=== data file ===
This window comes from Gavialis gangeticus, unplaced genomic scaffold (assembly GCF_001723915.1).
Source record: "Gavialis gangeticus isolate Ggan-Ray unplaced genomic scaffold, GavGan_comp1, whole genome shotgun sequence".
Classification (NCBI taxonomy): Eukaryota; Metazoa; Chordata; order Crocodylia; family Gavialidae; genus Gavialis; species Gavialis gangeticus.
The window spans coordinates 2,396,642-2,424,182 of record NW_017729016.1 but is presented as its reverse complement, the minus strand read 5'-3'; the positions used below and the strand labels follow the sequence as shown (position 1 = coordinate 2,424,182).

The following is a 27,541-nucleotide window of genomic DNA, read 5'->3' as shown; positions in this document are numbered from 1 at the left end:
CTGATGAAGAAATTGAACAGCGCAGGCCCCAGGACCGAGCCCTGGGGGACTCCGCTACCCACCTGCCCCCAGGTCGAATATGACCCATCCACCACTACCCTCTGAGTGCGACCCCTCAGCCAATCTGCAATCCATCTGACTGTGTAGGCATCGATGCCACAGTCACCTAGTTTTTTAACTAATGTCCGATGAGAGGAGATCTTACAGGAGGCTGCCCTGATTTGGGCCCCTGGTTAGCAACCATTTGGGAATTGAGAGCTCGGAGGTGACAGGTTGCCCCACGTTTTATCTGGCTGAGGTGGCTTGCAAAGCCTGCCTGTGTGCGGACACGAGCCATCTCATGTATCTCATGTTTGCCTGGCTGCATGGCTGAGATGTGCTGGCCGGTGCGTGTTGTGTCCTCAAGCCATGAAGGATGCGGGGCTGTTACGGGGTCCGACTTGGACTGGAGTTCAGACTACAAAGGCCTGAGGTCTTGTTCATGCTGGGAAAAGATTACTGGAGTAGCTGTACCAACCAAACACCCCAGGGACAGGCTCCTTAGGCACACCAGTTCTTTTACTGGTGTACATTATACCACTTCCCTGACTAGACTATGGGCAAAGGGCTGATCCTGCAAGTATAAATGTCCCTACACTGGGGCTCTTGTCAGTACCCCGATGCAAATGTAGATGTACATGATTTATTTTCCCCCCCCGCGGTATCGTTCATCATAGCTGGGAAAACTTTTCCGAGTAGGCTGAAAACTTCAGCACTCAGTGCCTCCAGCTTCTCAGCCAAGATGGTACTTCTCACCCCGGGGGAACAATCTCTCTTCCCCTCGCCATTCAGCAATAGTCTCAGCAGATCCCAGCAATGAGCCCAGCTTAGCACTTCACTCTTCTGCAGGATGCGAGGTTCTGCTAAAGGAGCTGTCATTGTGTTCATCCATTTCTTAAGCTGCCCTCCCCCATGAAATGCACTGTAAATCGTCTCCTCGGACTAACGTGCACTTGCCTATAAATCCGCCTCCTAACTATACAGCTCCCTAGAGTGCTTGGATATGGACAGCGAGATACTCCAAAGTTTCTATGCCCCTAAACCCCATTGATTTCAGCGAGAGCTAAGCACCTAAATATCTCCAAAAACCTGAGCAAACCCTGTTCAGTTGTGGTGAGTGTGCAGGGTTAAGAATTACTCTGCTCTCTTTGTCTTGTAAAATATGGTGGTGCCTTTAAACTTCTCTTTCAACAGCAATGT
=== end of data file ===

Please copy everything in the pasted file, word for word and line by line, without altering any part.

This window comes from Gavialis gangeticus, unplaced genomic scaffold (assembly GCF_001723915.1).
Source record: "Gavialis gangeticus isolate Ggan-Ray unplaced genomic scaffold, GavGan_comp1, whole genome shotgun sequence".
Classification (NCBI taxonomy): Eukaryota; Metazoa; Chordata; order Crocodylia; family Gavialidae; genus Gavialis; species Gavialis gangeticus.
The window spans coordinates 2,396,642-2,424,182 of record NW_017729016.1 but is presented as its reverse complement, the minus strand read 5'-3'; the positions used below and the strand labels follow the sequence as shown (position 1 = coordinate 2,424,182).

The following is a 27,541-nucleotide window of genomic DNA, read 5'->3' as shown; positions in this document are numbered from 1 at the left end:
CTGATGAAGAAATTGAACAGCGCAGGCCCCAGGACCGAGCCCTGGGGGACTCCGCTACCCACCTGCCCCCAGGTCGAATATGACCCATCCACCACTACCCTCTGAGTGCGACCCCTCAGCCAATCTGCAATCCATCTGACTGTGTAGGCATCGATGCCACAGTCACCTAGTTTTTTAACTAATGTCCGATGAGAGGAGATCTTACAGGAGGCTGCCCTGATTTGGGCCCCTGGTTAGCAACCATTTGGGAATTGAGAGCTCGGAGGTGACAGGTTGCCCCACGTTTTATCTGGCTGAGGTGGCTTGCAAAGCCTGCCTGTGTGCGGACACGAGCCATCTCATGTATCTCATGTTTGCCTGGCTGCATGGCTGAGATGTGCTGGCCGGTGCGTGTTGTGTCCTCAAGCCATGAAGGATGCGGGGCTGTTACGGGGTCCGACTTGGACTGGAGTTCAGACTACAAAGGCCTGAGGTCTTGTTCATGCTGGGAAAAGATTACTGGAGTAGCTGTACCAACCAAACACCCCAGGGACAGGCTCCTTAGGCACACCAGTTCTTTTACTGGTGTACATTATACCACTTCCCTGACTAGACTATGGGCAAAGGGCTGATCCTGCAAGTATAAATGTCCCTACACTGGGGCTCTTGTCAGTACCCCGATGCAAATGTAGATGTACATGATTTATTTTCCCCCCCCGCGGTATCGTTCATCATAGCTGGGAAAACTTTTCCGAGTAGGCTGAAAACTTCAGCACTCAGTGCCTCCAGCTTCTCAGCCAAGATGGTACTTCTCACCCCGGGGGAACAATCTCTCTTCCCCTCGCCATTCAGCAATAGTCTCAGCAGATCCCAGCAATGAGCCCAGCTTAGCACTTCACTCTTCTGCAGGATGCGAGGTTCTGCTAAAGGAGCTGTCATTGTGTTCATCCATTTCTTAAGCTGCCCTCCCCCATGAAATGCACTGTAAATCGTCTCCTCGGACTAACGTGCACTTGCCTATAAATCCGCCTCCTAACTATACAGCTCCCTAGAGTGCTTGGATATGGACAGCGAGATACTCCAAAGTTTCTATGCCCCTAAACCCCATTGATTTCAGCGAGAGCTAAGCACCTAAATATCTCCAAAAACCTGAGCAAACCCTGTTCAGTTGTGGTGAGTGTGCAGGGTTAAGAATTACTCTGCTCTCTTTGTCTTGTAAAATATGGTGGTGCCTTTAAACTTCTCTTTCAACAGCAATGT